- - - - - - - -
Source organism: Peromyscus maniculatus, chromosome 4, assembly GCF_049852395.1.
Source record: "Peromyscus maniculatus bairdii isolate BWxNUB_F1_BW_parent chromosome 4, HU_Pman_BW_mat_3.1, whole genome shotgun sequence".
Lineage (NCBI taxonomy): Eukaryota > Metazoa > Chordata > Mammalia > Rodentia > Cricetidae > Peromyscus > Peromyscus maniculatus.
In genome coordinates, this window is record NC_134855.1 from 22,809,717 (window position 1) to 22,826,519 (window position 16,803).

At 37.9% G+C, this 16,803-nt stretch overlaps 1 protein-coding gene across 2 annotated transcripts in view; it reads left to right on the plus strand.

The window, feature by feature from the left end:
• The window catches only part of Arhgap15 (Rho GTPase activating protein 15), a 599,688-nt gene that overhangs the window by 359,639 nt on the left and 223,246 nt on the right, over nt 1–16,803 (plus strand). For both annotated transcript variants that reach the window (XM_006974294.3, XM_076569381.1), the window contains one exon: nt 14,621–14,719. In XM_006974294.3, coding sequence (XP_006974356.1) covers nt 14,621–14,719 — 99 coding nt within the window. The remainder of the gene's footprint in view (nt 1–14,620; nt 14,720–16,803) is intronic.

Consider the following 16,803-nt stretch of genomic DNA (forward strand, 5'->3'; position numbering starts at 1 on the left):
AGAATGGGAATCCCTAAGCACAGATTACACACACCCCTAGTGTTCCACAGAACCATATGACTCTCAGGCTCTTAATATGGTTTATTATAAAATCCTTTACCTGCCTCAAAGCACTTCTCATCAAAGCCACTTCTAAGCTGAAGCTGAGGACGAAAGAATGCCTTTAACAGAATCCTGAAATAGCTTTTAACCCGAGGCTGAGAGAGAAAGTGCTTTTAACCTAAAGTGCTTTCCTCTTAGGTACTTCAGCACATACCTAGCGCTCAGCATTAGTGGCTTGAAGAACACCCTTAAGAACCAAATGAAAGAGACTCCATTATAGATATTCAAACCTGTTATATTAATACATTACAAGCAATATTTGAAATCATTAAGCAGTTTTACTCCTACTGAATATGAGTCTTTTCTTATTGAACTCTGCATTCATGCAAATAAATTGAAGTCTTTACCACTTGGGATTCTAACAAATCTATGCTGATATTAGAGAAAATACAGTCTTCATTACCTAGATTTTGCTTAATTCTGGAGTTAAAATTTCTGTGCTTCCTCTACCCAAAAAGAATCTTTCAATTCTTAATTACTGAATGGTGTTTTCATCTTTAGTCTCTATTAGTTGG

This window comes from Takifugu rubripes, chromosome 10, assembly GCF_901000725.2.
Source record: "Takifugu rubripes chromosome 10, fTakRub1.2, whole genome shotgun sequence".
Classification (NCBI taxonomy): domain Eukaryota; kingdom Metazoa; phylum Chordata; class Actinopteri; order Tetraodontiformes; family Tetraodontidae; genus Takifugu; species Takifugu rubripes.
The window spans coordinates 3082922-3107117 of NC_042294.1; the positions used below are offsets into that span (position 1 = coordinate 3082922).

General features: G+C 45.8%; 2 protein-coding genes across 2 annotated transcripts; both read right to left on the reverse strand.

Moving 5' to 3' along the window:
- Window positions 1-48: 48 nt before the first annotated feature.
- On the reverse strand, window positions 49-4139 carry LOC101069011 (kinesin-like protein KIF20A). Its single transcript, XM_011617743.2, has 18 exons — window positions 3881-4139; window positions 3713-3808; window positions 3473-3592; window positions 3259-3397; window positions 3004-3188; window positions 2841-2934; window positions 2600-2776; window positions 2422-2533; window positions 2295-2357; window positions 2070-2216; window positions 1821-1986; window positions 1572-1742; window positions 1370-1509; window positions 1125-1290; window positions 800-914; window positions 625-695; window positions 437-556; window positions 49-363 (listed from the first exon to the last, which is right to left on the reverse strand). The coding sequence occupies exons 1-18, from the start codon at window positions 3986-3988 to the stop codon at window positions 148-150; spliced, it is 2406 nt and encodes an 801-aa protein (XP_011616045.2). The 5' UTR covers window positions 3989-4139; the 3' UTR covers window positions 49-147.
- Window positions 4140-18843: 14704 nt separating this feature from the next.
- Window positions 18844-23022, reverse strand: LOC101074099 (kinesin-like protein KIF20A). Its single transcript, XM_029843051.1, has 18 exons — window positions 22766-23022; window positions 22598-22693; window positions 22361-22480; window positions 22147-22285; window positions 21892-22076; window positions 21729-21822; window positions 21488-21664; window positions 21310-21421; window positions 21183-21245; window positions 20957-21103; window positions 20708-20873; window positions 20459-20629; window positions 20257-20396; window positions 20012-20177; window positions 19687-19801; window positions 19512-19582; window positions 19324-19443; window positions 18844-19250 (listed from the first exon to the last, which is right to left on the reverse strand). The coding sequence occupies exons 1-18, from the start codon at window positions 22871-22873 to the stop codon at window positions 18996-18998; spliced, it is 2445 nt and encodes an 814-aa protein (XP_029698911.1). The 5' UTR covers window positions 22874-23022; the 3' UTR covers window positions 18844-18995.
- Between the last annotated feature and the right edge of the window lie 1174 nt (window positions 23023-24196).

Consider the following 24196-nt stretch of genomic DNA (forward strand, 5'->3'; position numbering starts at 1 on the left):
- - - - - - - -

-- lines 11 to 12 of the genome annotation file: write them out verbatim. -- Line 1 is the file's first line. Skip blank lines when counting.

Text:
Source record: "Takifugu rubripes chromosome 10, fTakRub1.2, whole genome shotgun sequence".
Classification (NCBI taxonomy): domain Eukaryota; kingdom Metazoa; phylum Chordata; class Actinopteri; order Tetraodontiformes; family Tetraodontidae; genus Takifugu; species Takifugu rubripes.